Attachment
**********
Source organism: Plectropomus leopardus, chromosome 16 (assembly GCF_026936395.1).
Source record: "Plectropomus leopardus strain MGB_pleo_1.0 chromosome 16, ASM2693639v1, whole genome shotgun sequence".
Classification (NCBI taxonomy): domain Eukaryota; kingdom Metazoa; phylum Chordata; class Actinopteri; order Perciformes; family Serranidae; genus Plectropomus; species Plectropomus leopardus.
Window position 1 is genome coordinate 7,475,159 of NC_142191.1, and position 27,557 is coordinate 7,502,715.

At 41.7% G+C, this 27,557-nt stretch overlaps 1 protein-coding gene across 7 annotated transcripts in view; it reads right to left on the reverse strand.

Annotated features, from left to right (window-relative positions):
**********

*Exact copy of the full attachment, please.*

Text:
Source organism: Plectropomus leopardus, chromosome 16 (assembly GCF_026936395.1).
Source record: "Plectropomus leopardus strain MGB_pleo_1.0 chromosome 16, ASM2693639v1, whole genome shotgun sequence".
Classification (NCBI taxonomy): domain Eukaryota; kingdom Metazoa; phylum Chordata; class Actinopteri; order Perciformes; family Serranidae; genus Plectropomus; species Plectropomus leopardus.
Window position 1 is genome coordinate 7,475,159 of NC_142191.1, and position 27,557 is coordinate 7,502,715.

At 41.7% G+C, this 27,557-nt stretch overlaps 1 protein-coding gene across 7 annotated transcripts in view; it reads right to left on the reverse strand.

Annotated features, from left to right (window-relative positions):